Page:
Sexual Harassment and the Subordination of Women
last updated April 30, 2007


One common misconception about sexual harassment is that the behavior is motivated by sexual desire and, therefore, is deemed "natural" or is not deemed a social problem. Studies have shown that this misconception is accepted by many employers and employees in the CEE/FSU region and serves to inhibit the reporting and correction of sexually harassing behavior. Adapted from International Helsinki Federation for Human Rights, Women 2000: An Investigation into the Status of Women's Rights in Central and South-Eastern Europe and the Newly Independent States (2000); The Advocates for Human Rights & Georgetown Law Center, Employment Discrimination and Sexual Harassment in Poland 22-32 (July 2002)(PDF, 63 pages); The Advocates for Human Rights, Sex Discrimination and Sexual Harassment in the Workplace in Bulgaria (March 1999) (PDF, 36 pages).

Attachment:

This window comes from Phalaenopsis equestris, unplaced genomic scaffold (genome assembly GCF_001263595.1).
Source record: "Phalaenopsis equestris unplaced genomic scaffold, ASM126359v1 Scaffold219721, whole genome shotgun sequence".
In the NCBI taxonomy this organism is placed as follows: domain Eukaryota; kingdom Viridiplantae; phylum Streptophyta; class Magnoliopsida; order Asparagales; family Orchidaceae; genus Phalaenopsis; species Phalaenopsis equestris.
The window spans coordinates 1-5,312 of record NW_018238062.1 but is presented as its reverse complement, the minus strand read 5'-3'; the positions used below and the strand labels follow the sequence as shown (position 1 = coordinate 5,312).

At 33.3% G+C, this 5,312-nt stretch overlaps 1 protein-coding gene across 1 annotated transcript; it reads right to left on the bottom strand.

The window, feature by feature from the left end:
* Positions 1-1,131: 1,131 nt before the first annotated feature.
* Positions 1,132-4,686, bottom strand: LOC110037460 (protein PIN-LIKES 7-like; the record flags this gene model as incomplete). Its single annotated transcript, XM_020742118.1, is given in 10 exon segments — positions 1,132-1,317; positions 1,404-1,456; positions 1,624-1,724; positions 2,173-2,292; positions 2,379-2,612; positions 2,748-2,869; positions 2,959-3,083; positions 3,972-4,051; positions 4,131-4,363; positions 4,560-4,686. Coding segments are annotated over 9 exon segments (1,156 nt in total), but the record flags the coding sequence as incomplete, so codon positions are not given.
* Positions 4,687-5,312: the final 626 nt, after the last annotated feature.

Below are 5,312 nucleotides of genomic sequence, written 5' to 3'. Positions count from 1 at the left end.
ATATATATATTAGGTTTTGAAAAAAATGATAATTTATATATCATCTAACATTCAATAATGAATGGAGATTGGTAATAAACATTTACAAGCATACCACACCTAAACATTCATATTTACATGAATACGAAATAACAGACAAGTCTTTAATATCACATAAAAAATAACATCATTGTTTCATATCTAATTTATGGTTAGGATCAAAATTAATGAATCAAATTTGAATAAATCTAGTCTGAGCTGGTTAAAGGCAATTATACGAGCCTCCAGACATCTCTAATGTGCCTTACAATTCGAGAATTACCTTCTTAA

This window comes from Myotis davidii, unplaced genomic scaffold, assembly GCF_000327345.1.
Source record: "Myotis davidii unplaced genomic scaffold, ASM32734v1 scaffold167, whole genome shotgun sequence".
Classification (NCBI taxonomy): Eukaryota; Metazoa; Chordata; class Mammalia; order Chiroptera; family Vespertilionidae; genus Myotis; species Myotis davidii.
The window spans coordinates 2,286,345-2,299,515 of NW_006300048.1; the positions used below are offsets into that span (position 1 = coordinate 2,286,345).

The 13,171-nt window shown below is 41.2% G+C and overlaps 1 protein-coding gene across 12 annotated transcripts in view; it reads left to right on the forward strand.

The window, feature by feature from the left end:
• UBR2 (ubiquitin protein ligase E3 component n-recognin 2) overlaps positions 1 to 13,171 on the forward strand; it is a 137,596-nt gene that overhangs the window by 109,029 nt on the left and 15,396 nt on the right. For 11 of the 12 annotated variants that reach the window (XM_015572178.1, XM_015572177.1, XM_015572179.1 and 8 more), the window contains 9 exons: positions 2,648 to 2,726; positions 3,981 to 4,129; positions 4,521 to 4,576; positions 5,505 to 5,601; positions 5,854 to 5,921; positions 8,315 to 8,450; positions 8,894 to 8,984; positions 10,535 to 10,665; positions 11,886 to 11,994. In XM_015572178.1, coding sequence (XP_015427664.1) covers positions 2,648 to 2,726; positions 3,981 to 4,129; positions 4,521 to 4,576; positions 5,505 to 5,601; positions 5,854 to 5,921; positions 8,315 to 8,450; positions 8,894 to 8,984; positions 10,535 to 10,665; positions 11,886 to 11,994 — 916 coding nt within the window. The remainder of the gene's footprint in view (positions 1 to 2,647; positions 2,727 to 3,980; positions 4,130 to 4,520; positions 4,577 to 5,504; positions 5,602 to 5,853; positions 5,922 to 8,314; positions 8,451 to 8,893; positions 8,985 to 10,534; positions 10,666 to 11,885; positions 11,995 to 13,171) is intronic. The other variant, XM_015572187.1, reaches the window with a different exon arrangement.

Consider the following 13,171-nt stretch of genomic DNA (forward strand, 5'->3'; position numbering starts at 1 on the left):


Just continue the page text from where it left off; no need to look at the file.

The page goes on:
Feminist scholars maintain that sexual harassment is not an expression of sexual desire but rather is a means by which men assert power over women through the threat of or acts of violence, the perpetuation of gender stereotypes and economic control.

Theories relating to the subordination of women contribute a great deal to the understanding of sexual harassment directed at women by men. This form of sexual harassment represents the majority of sexually harassing conduct. Subordination theories, however, are not relevant to the sexual harassment of men by women but may be relevant to same sex sexual harassment to the extent the sexually harassing behavior is motivated by the desire to enforce and perpetuate masculine and feminine stereotypes.